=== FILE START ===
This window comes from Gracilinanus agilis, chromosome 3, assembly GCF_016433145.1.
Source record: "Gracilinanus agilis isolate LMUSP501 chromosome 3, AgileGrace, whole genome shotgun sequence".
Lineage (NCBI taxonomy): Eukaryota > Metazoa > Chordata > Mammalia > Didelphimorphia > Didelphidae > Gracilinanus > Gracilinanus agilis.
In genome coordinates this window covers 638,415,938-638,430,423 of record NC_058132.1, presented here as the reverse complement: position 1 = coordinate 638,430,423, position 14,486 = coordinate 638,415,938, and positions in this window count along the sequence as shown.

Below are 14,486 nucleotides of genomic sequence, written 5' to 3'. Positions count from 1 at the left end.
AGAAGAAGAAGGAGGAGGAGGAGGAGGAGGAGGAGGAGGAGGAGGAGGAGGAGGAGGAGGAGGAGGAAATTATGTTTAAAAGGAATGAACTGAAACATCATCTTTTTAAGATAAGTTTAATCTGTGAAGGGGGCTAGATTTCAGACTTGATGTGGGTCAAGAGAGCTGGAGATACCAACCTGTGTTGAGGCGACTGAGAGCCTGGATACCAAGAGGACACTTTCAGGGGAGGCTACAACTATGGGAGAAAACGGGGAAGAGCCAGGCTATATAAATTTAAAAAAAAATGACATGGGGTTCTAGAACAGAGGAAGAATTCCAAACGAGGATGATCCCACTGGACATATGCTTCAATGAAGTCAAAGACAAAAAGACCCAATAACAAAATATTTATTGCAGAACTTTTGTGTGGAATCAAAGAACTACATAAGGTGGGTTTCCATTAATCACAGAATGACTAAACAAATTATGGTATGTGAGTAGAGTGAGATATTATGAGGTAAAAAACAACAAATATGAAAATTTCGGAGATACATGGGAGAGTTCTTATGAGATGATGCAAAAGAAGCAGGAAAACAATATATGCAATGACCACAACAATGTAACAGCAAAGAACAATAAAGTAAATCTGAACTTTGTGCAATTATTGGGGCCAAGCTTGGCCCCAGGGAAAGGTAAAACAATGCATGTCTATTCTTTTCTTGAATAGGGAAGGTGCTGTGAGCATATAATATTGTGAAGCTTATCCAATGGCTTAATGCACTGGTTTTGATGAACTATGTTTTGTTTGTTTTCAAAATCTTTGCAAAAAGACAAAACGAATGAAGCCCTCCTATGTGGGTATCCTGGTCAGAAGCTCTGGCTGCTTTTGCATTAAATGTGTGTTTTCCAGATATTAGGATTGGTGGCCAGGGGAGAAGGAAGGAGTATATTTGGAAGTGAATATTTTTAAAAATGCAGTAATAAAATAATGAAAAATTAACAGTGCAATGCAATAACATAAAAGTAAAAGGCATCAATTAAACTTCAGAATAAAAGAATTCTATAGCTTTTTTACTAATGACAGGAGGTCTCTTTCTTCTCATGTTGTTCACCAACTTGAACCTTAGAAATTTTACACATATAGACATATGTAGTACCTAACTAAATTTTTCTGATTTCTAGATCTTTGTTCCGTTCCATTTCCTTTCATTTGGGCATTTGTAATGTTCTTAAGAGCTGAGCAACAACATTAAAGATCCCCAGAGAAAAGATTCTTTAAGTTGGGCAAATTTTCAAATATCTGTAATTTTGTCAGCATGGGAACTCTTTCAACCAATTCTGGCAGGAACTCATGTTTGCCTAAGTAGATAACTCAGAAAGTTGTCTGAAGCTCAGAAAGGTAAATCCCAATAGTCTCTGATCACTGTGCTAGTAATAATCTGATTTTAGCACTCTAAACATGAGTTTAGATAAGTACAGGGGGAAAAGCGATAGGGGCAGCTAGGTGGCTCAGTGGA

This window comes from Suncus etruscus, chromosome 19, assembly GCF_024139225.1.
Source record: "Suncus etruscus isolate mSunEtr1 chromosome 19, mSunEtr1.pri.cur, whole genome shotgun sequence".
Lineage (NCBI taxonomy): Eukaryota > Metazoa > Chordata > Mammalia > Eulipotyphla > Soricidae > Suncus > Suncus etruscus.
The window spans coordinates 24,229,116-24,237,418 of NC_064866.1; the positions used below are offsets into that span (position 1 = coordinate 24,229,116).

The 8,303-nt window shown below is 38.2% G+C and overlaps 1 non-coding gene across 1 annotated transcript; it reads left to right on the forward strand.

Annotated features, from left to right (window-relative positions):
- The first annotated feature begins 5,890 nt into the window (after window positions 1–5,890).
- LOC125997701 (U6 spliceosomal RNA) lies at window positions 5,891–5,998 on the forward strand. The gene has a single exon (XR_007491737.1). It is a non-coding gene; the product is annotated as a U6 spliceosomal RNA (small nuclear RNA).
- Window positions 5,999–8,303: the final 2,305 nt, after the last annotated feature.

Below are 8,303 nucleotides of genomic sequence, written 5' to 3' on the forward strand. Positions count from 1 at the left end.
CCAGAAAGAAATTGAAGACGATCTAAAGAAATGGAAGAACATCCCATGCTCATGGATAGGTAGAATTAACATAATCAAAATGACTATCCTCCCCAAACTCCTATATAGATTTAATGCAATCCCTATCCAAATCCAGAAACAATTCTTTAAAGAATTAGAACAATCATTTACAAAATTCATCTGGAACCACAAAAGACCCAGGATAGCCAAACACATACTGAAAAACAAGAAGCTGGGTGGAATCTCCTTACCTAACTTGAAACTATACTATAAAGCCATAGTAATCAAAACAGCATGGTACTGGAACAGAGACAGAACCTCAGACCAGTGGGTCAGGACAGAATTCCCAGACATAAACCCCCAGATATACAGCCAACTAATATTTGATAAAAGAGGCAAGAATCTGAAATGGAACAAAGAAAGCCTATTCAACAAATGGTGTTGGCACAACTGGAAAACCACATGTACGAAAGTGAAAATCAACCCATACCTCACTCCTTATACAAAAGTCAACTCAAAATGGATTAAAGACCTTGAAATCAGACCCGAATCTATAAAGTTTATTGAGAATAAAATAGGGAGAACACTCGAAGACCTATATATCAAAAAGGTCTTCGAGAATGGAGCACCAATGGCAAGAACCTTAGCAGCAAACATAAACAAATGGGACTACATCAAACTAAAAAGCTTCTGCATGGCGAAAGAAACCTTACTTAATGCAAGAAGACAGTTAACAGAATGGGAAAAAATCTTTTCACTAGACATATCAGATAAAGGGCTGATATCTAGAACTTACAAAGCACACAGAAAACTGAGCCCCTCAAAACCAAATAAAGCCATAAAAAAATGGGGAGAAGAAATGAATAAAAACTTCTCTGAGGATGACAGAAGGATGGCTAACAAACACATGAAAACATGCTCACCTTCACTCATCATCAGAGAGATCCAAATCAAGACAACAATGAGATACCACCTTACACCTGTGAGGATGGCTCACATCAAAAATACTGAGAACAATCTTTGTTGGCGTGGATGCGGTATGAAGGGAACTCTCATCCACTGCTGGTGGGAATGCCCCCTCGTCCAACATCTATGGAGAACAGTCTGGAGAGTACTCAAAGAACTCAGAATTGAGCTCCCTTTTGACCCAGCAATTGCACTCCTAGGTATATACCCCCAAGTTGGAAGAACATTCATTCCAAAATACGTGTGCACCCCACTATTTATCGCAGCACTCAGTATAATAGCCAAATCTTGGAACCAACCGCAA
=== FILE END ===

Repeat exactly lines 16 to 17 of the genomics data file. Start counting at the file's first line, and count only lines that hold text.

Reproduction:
Below are 8,303 nucleotides of genomic sequence, written 5' to 3' on the forward strand. Positions count from 1 at the left end.
CCAGAAAGAAATTGAAGACGATCTAAAGAAATGGAAGAACATCCCATGCTCATGGATAGGTAGAATTAACATAATCAAAATGACTATCCTCCCCAAACTCCTATATAGATTTAATGCAATCCCTATCCAAATCCAGAAACAATTCTTTAAAGAATTAGAACAATCATTTACAAAATTCATCTGGAACCACAAAAGACCCAGGATAGCCAAACACATACTGAAAAACAAGAAGCTGGGTGGAATCTCCTTACCTAACTTGAAACTATACTATAAAGCCATAGTAATCAAAACAGCATGGTACTGGAACAGAGACAGAACCTCAGACCAGTGGGTCAGGACAGAATTCCCAGACATAAACCCCCAGATATACAGCCAACTAATATTTGATAAAAGAGGCAAGAATCTGAAATGGAACAAAGAAAGCCTATTCAACAAATGGTGTTGGCACAACTGGAAAACCACATGTACGAAAGTGAAAATCAACCCATACCTCACTCCTTATACAAAAGTCAACTCAAAATGGATTAAAGACCTTGAAATCAGACCCGAATCTATAAAGTTTATTGAGAATAAAATAGGGAGAACACTCGAAGACCTATATATCAAAAAGGTCTTCGAGAATGGAGCACCAATGGCAAGAACCTTAGCAGCAAACATAAACAAATGGGACTACATCAAACTAAAAAGCTTCTGCATGGCGAAAGAAACCTTACTTAATGCAAGAAGACAGTTAACAGAATGGGAAAAAATCTTTTCACTAGACATATCAGATAAAGGGCTGATATCTAGAACTTACAAAGCACACAGAAAACTGAGCCCCTCAAAACCAAATAAAGCCATAAAAAAATGGGGAGAAGAAATGAATAAAAACTTCTCTGAGGATGACAGAAGGATGGCTAACAAACACATGAAAACATGCTCACCTTCACTCATCATCAGAGAGATCCAAATCAAGACAACAATGAGATACCACCTTACACCTGTGAGGATGGCTCACATCAAAAATACTGAGAACAATCTTTGTTGGCGTGGATGCGGTATGAAGGGAACTCTCATCCACTGCTGGTGGGAATGCCCCCTCGTCCAACATCTATGGAGAACAGTCTGGAGAGTACTCAAAGAACTCAGAATTGAGCTCCCTTTTGACCCAGCAATTGCACTCCTAGGTATATACCCCCAAGTTGGAAGAACATTCATTCCAAAATACGTGTGCACCCCACTATTTATCGCAGCACTCAGTATAATAGCCAAATCTTGGAACCAACCGCAA